A low risk result from the initial blood test (screening test) results are given usually via letter sent to your home address within 2 weeks of the test date.

A high risk result from the initial screening test is usually given to you via a telephone call, unless you have specified any other arrangements). This should be within 3 working days from the test date. A further appointment will be offered to discuss further options.

What happens next?

If you get a low risk result, you will carry on with your planned antenatal care. A low risk result does not mean that the baby does not have the condition it means that it is very unlikely.

If the screening test comes back with a high risk result then you are offered a diagnostic test which is either a CVS – chorionic villus sampling 11 – 15 weeks pregnancy or amniocentesis after 15 weeks. These are invasive tests that do carry a small risk of miscarriage which is about a 1% risk.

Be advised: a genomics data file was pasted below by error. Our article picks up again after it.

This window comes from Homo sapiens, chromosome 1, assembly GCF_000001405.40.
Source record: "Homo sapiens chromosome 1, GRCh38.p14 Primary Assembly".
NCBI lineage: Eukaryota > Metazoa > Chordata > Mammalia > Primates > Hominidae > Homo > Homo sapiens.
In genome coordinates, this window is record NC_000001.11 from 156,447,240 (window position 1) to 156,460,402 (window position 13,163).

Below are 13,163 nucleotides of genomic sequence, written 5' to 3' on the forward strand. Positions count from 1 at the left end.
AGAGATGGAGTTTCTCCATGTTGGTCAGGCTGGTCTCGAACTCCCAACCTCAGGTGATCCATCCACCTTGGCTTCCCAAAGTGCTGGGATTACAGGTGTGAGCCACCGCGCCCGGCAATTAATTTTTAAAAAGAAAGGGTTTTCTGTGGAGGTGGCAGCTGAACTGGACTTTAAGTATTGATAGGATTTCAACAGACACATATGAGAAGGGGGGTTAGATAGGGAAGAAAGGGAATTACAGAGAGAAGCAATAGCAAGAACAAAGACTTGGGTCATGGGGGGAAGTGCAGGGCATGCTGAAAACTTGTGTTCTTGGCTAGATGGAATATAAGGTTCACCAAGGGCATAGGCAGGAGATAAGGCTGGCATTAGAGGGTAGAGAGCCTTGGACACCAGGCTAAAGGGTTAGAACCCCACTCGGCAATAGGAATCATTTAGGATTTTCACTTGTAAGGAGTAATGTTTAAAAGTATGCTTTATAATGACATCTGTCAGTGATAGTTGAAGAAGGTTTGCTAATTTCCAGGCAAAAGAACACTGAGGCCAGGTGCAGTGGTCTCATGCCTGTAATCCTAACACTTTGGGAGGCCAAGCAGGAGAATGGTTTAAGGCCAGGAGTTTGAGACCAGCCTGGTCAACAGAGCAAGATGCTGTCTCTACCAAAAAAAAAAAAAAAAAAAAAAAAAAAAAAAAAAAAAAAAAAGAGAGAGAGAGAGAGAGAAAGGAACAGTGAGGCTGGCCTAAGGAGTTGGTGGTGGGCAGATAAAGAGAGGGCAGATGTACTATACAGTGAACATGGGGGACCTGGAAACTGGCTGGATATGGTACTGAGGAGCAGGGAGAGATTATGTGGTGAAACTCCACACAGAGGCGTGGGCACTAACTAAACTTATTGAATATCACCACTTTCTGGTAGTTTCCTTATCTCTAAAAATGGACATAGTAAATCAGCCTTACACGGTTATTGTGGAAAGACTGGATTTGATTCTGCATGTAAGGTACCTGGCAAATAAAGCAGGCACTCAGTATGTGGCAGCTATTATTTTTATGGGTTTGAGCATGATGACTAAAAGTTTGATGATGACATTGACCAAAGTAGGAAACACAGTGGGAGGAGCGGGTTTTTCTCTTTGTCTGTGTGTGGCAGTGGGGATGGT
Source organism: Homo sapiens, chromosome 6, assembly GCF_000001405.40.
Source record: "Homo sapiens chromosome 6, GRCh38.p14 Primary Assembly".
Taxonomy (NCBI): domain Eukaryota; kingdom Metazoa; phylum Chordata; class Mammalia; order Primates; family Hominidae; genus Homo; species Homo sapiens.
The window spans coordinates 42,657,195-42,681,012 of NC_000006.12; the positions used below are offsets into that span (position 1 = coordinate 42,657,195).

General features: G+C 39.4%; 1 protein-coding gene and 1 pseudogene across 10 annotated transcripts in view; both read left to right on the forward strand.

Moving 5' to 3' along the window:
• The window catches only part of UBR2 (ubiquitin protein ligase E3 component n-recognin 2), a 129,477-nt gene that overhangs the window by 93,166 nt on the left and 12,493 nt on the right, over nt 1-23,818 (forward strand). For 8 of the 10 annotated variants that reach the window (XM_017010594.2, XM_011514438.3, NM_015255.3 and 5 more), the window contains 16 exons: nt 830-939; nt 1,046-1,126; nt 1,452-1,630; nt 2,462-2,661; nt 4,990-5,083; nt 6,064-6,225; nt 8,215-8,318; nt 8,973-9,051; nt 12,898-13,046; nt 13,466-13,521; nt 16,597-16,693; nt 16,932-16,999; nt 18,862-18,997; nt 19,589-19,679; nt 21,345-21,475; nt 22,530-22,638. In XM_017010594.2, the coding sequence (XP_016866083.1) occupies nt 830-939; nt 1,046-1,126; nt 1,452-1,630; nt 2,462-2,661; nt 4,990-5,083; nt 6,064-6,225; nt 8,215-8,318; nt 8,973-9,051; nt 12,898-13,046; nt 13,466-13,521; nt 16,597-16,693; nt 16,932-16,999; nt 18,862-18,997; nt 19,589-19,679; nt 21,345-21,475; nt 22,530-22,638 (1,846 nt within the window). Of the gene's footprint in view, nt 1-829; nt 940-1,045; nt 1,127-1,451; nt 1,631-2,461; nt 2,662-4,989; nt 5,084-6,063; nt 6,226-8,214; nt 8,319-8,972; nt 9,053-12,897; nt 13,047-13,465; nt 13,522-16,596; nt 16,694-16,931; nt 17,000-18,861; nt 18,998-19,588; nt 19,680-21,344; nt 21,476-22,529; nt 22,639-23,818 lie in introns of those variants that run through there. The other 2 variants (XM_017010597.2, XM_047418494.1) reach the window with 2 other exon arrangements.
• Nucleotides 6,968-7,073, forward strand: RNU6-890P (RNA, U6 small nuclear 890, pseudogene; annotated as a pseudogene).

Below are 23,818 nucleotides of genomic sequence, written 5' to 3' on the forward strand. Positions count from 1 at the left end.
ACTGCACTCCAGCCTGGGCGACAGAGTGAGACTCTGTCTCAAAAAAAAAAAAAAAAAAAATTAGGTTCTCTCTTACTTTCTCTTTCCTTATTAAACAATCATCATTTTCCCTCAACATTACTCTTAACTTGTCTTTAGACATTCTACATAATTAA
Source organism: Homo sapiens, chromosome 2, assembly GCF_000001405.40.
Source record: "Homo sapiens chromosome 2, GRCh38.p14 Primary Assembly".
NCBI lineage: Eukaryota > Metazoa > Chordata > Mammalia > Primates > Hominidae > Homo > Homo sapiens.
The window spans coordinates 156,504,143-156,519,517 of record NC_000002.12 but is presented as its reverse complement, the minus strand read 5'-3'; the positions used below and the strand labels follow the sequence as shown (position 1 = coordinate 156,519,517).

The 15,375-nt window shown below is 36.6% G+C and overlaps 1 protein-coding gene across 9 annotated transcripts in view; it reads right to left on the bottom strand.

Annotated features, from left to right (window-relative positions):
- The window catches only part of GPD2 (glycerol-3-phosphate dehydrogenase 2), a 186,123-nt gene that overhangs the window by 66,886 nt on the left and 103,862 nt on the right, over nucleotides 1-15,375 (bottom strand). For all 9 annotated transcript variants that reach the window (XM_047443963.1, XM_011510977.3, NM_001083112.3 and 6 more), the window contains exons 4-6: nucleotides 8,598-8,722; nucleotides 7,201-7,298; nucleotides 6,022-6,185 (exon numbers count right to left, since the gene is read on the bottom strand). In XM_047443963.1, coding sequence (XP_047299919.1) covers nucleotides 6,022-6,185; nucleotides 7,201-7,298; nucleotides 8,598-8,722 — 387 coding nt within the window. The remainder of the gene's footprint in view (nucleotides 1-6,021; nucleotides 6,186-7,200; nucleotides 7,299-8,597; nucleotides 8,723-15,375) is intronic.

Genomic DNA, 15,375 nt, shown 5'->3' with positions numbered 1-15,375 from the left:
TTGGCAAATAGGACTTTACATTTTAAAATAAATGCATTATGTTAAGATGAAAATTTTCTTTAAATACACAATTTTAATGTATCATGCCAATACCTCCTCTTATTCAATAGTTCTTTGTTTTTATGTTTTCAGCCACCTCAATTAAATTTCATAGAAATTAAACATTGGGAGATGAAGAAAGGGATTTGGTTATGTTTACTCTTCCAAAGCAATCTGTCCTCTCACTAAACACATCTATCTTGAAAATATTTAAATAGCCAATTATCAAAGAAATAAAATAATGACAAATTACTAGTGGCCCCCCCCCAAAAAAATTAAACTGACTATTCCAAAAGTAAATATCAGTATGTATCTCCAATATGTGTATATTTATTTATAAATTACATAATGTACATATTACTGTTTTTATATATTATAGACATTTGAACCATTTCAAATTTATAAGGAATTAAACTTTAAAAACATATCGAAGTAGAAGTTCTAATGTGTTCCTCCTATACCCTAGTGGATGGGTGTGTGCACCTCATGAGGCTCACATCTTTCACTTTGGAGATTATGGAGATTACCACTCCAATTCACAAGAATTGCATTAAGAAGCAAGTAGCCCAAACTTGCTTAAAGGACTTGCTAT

Everybody has different opinions on these tests and the consequences. It is a personal choice that you have to make. Please do not let anybody else influence your decision. It is yours to make. If you are struggling with the decision on whether to have these tests then ask yourself these questions. What do the above syndromes mean to you? How do you feel about them? If you knew your unborn baby had one of these syndromes, what do you think you would do? Is termination something you would consider? Would you want a screening test or diagnosis in order to gain more information/preparation?

 

Information on Combined screening and the Quadruple Test from

Public Health England – Screening Choices for You and Your Baby

Information on Screening in a twin pregnancy – NHS Screening Programme

 

Non Invasive Prenatal Testing (NIPT)

You may have been told or heard about NIPT. This is another screening test. It is performed via a maternal blood test. There is no risk to the baby. It is not currently available on the NHS. However much research is being carried out to see if it has a place in the NHS. The test is currently available via private clinics at a cost. It can be performed form 10 weeks of pregnancy and results are usually available 10 days to 2 weeks after the test.